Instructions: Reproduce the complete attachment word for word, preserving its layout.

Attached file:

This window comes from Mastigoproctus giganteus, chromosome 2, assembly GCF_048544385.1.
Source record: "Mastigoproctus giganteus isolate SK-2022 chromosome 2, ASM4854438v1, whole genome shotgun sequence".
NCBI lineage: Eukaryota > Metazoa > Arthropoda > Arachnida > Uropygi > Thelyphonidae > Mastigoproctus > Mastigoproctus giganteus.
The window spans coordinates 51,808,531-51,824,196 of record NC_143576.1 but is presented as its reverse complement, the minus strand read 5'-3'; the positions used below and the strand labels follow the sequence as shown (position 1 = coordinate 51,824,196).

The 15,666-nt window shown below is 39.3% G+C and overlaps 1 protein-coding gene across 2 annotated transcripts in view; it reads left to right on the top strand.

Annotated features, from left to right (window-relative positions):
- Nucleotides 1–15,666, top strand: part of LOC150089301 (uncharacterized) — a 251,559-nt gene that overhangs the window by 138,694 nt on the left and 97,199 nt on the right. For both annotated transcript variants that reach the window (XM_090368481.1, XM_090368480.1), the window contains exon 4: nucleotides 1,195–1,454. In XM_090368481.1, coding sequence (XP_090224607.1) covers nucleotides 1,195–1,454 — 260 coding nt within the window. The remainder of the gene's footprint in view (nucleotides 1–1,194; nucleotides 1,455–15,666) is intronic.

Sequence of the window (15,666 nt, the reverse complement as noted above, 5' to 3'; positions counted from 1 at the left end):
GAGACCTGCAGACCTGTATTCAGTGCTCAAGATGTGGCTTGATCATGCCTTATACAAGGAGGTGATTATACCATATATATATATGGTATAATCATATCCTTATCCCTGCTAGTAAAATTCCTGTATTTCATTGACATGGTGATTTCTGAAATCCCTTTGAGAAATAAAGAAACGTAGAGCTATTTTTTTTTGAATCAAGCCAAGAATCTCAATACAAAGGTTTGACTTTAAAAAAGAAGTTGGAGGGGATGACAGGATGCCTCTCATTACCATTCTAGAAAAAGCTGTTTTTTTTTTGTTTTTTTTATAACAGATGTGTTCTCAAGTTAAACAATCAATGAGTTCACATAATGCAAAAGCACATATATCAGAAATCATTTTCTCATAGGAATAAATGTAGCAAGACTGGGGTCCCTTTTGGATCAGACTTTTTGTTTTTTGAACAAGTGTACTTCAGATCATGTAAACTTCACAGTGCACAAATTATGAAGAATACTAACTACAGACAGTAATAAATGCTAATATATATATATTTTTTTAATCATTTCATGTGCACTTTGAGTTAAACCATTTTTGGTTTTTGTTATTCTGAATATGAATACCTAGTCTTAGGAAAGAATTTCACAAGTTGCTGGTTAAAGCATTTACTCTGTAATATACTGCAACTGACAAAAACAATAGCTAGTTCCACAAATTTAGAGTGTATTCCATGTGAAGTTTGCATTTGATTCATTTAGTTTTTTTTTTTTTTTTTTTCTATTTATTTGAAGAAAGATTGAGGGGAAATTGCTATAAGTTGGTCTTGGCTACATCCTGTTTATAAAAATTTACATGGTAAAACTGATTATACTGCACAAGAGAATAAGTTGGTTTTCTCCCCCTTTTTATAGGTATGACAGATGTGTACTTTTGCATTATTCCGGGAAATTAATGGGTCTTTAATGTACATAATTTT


This window comes from Mastigoproctus giganteus, chromosome 2, assembly GCF_048544385.1.
Source record: "Mastigoproctus giganteus isolate SK-2022 chromosome 2, ASM4854438v1, whole genome shotgun sequence".
NCBI lineage: Eukaryota > Metazoa > Arthropoda > Arachnida > Uropygi > Thelyphonidae > Mastigoproctus > Mastigoproctus giganteus.
The window spans coordinates 51,808,531-51,824,196 of record NC_143576.1 but is presented as its reverse complement, the minus strand read 5'-3'; the positions used below and the strand labels follow the sequence as shown (position 1 = coordinate 51,824,196).

The 15,666-nt window shown below is 39.3% G+C and overlaps 1 protein-coding gene across 2 annotated transcripts in view; it reads left to right on the top strand.

Annotated features, from left to right (window-relative positions):
- Nucleotides 1–15,666, top strand: part of LOC150089301 (uncharacterized) — a 251,559-nt gene that overhangs the window by 138,694 nt on the left and 97,199 nt on the right. For both annotated transcript variants that reach the window (XM_090368481.1, XM_090368480.1), the window contains exon 4: nucleotides 1,195–1,454. In XM_090368481.1, coding sequence (XP_090224607.1) covers nucleotides 1,195–1,454 — 260 coding nt within the window. The remainder of the gene's footprint in view (nucleotides 1–1,194; nucleotides 1,455–15,666) is intronic.

Sequence of the window (15,666 nt, the reverse complement as noted above, 5' to 3'; positions counted from 1 at the left end):
GAGACCTGCAGACCTGTATTCAGTGCTCAAGATGTGGCTTGATCATGCCTTATACAAGGAGGTGATTATACCATATATATATATGGTATAATCATATCCTTATCCCTGCTAGTAAAATTCCTGTATTTCATTGACATGGTGATTTCTGAAATCCCTTTGAGAAATAAAGAAACGTAGAGCTATTTTTTTTTGAATCAAGCCAAGAATCTCAATACAAAGGTTTGACTTTAAAAAAGAAGTTGGAGGGGATGACAGGATGCCTCTCATTACCATTCTAGAAAAAGCTGTTTTTTTTTTGTTTTTTTTATAACAGATGTGTTCTCAAGTTAAACAATCAATGAGTTCACATAATGCAAAAGCACATATATCAGAAATCATTTTCTCATAGGAATAAATGTAGCAAGACTGGGGTCCCTTTTGGATCAGACTTTTTGTTTTTTGAACAAGTGTACTTCAGATCATGTAAACTTCACAGTGCACAAATTATGAAGAATACTAACTACAGACAGTAATAAATGCTAATATATATATATTTTTTTAATCATTTCATGTGCACTTTGAGTTAAACCATTTTTGGTTTTTGTTATTCTGAATATGAATACCTAGTCTTAGGAAAGAATTTCACAAGTTGCTGGTTAAAGCATTTACTCTGTAATATACTGCAACTGACAAAAACAATAGCTAGTTCCACAAATTTAGAGTGTATTCCATGTGAAGTTTGCATTTGATTCATTTAGTTTTTTTTTTTTTTTTTTTCTATTTATTTGAAGAAAGATTGAGGGGAAATTGCTATAAGTTGGTCTTGGCTACATCCTGTTTATAAAAATTTACATGGTAAAACTGATTATACTGCACAAGAGAATAAGTTGGTTTTCTCCCCCTTTTTATAGGTATGACAGATGTGTACTTTTGCATTATTCCGGGAAATTAATGGGTCTTTAATGTACATAATTTT